Asked by euinside what "fairer" meant she explained that currently the Bulgarian farmers got around 40% of what the farmers in the old member states received. This distribution of subsidies is based on the so called "historical approach", which should no longer be applied, Mariya Nedelcheva added and called for a new definition of the criteria according to which there would not be so "frapant differences" in the subsidies member states receive.

She mentioned also that 9 of the 18 Bulgarian representatives in the European Parliament had still not signed the declaration which would expire on March 24th, 2011 and which had to gather 369 signatures in order to come out on behalf of the institution. euinside asked some of the nine MEPs, mentioned by Ms Nedelcheva (Ivaylo Kalfin, Iliana Yotova, Stanimir Ilchev, Nadezhda Neynsky). Mr Neynsky argued that, in fact, she had signed the declaration in the very beginning, yet in Strasbourg.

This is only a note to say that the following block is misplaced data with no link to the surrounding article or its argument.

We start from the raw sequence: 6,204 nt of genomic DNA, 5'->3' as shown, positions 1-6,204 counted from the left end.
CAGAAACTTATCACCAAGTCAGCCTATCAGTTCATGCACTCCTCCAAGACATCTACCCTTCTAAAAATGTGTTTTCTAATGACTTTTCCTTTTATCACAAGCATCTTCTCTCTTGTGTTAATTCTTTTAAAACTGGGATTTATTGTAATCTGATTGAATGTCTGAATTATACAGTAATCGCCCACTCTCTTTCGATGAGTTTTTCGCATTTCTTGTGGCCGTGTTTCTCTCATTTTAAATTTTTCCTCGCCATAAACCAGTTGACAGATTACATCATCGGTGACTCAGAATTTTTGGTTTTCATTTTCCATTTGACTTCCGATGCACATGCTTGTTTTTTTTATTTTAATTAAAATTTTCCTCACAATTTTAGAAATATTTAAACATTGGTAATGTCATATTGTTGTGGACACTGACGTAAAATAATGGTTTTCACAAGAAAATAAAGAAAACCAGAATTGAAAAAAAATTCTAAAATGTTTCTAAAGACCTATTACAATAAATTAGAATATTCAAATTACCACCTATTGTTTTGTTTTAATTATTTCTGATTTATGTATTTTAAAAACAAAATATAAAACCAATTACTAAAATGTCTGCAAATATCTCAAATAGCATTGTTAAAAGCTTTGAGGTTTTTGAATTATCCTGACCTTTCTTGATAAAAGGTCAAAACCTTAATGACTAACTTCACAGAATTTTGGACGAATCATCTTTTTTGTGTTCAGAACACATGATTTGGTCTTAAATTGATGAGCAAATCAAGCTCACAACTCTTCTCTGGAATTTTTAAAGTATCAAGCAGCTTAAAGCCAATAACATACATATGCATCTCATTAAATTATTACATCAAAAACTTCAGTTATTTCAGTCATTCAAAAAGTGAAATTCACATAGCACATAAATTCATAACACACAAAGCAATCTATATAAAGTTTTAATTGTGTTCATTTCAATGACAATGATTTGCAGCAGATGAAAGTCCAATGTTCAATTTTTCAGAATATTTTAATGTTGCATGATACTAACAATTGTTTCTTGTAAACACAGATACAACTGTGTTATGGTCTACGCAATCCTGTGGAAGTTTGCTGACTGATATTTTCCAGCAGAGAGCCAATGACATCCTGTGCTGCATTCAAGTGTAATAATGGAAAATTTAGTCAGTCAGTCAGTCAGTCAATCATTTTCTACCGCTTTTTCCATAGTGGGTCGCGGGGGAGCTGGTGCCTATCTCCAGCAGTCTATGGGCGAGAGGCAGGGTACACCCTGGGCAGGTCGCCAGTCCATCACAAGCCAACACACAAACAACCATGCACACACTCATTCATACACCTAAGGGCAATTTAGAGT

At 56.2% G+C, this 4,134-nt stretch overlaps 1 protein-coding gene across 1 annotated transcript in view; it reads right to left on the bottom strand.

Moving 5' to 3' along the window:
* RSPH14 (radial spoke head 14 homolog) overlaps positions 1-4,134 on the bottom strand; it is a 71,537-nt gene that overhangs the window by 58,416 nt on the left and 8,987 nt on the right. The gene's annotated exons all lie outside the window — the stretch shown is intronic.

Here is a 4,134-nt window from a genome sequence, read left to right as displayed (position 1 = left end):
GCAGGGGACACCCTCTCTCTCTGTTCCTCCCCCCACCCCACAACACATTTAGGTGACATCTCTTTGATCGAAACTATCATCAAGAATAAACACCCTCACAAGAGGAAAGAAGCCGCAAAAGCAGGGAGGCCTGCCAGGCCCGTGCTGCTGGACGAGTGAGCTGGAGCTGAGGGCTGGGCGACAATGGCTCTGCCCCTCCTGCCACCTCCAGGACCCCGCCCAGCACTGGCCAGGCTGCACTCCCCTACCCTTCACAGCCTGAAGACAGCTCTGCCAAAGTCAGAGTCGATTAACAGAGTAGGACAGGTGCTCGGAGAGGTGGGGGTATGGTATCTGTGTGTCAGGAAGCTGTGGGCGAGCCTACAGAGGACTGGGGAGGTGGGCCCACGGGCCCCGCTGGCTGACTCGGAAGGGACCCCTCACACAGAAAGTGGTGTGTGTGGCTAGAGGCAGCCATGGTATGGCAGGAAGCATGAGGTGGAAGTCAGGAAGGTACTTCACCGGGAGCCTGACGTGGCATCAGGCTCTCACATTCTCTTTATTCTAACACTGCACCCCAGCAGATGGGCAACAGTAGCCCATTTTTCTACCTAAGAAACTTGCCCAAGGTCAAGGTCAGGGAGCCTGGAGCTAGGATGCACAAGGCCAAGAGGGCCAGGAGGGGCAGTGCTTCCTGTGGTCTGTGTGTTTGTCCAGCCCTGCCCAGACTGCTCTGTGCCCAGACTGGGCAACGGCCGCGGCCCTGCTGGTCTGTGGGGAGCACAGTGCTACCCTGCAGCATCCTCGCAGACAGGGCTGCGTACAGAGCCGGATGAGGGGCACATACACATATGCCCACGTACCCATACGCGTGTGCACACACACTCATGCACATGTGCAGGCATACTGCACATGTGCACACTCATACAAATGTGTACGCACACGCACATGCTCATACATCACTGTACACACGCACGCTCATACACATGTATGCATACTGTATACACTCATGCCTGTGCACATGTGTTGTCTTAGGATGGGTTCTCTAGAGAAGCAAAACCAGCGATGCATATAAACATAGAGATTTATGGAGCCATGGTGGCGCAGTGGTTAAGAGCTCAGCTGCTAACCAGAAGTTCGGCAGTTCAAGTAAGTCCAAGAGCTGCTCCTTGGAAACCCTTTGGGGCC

In his response the leader of the delegation of the Bulgarian socialists to the European Parliament and former foreign minister, Ivaylo Kalfin, says that the procedure for signing the document is still not over yet. Although he has reserves Mr Kalfin assures that he will sign it but he points out several questions regarding the usefulness of the document: "The conditions and the size of the direct payments for farmers are set in the Accession Treaty of Bulgaria. Any change of the Treaty is not in the competences of the European Parliament. The Parliament has other instruments to influence on the removal of the disparity, which are inscribed in its powers. For example, via a budgetary procedure it could be asked for additional compensation for the farmers in the new member states".